Free-form electronics in the sense of physically thin, lightweight, flexible and stretchable electronic devices opens the whole new world of application possibilities which are not fully explored today and goes well beyond the limitations of the rigid, bulky and brittle conventional electronics. The tremendous advancement in the research of new materials and their unique features at the nanoscopic scale enabled a combination of mechanical flexibility, electrical conductivity, easy processability and even a number of other functional features like photosensitivity or electroluminescence. These qualities do not just differentiate but create new markets and product categories, as well as contributing to the development of innovative concepts of ubiquitous electronics naturally integrated into objects of everyday use such as smart textiles and wearable electronics, smart electronic surfaces, human-machine interfaces, electronic medical patches or Internet of Things (IoT) devices.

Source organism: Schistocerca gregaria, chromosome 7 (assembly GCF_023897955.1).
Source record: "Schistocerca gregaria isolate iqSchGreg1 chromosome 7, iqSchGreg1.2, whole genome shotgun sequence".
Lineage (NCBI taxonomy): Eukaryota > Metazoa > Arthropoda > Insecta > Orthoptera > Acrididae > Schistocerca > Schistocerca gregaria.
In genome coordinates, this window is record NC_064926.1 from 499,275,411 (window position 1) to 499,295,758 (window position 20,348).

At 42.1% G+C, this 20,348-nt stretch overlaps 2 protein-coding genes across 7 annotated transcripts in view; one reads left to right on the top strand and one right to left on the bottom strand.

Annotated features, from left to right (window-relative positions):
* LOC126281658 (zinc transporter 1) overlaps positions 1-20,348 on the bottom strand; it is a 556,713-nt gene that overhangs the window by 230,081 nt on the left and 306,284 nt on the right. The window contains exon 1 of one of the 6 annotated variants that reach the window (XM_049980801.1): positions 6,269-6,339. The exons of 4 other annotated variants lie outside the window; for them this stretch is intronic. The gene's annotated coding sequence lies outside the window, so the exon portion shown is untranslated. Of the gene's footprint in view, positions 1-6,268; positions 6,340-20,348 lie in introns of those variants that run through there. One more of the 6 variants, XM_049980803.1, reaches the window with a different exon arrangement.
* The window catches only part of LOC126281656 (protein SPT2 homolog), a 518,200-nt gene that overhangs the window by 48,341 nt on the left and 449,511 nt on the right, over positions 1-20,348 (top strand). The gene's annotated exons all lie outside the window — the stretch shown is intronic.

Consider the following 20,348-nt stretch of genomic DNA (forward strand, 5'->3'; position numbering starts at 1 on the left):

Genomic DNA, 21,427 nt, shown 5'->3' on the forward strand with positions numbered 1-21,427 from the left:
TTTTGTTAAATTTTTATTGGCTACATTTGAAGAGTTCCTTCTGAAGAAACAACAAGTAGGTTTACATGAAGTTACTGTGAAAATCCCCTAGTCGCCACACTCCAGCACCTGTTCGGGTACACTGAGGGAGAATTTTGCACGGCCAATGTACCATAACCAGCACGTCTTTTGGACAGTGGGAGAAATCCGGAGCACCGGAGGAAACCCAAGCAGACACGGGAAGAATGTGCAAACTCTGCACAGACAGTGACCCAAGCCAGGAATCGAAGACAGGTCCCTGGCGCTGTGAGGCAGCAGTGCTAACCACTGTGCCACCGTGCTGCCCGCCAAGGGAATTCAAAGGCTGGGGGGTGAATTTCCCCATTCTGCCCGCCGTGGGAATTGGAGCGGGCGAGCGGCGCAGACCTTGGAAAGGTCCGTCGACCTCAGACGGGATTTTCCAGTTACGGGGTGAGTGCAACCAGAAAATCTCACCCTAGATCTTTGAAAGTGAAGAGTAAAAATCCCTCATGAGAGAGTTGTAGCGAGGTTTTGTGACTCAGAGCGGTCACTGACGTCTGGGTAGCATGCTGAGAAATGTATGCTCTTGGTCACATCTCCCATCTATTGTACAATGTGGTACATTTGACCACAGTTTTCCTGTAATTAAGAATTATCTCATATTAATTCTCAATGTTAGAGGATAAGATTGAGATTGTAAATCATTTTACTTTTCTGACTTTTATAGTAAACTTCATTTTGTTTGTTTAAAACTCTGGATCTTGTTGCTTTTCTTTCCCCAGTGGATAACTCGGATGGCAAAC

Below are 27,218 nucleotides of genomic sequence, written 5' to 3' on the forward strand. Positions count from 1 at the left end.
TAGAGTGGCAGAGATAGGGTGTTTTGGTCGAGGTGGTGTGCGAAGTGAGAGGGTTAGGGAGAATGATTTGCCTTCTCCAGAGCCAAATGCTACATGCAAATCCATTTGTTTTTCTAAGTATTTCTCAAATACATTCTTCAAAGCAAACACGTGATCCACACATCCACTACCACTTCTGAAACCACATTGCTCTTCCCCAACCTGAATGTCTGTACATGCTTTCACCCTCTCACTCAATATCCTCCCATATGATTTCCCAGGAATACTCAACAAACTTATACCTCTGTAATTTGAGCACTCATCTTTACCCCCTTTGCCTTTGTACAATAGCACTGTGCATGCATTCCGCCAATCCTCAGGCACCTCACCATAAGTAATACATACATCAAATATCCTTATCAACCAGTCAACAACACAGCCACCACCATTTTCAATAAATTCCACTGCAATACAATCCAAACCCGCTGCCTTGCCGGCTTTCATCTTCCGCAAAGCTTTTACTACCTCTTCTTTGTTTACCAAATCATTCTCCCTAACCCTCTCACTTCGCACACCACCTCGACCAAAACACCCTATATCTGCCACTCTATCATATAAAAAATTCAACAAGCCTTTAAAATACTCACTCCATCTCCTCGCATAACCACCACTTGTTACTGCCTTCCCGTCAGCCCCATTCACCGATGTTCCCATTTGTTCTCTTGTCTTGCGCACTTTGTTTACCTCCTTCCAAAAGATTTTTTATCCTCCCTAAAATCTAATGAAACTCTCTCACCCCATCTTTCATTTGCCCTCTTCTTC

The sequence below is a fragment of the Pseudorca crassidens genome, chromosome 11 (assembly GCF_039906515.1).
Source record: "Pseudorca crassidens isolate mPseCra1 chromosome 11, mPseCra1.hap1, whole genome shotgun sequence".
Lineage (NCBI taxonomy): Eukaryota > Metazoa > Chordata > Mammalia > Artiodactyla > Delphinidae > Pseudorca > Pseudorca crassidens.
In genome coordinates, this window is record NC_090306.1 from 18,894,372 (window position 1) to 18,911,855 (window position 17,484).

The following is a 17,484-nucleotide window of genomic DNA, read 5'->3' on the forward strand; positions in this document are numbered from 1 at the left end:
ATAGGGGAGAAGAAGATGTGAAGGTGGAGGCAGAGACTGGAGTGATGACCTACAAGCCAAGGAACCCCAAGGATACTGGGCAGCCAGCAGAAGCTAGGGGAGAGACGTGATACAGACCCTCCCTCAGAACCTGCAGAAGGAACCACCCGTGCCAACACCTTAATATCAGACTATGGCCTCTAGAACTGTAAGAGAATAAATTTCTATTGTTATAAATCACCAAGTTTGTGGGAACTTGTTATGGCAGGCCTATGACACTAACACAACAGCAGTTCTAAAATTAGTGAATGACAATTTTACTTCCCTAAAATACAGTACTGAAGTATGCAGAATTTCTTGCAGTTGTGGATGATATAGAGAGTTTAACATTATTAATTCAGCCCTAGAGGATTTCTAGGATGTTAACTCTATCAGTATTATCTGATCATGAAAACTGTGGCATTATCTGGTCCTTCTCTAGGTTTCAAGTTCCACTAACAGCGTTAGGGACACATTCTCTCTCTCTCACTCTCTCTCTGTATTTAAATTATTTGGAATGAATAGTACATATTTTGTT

The implementation of these innovative concepts also depends on new approaches to the manufacturing of electronics. One of the most appealing is based on fully additive manufacturing using soluble functional materials directly printed on large scale flexible foils. The so-called printed electronics possesses a number of attractive features like an energy and material-saving production at high speed resulting in the large area, yet very thin form factors of the final electronic products.
The material research team at RICE (University of West Bohemia, Pilsen) has long been addressing this topic in a number of related applied research projects and some of the practical results and demonstrators will be presented at our booth.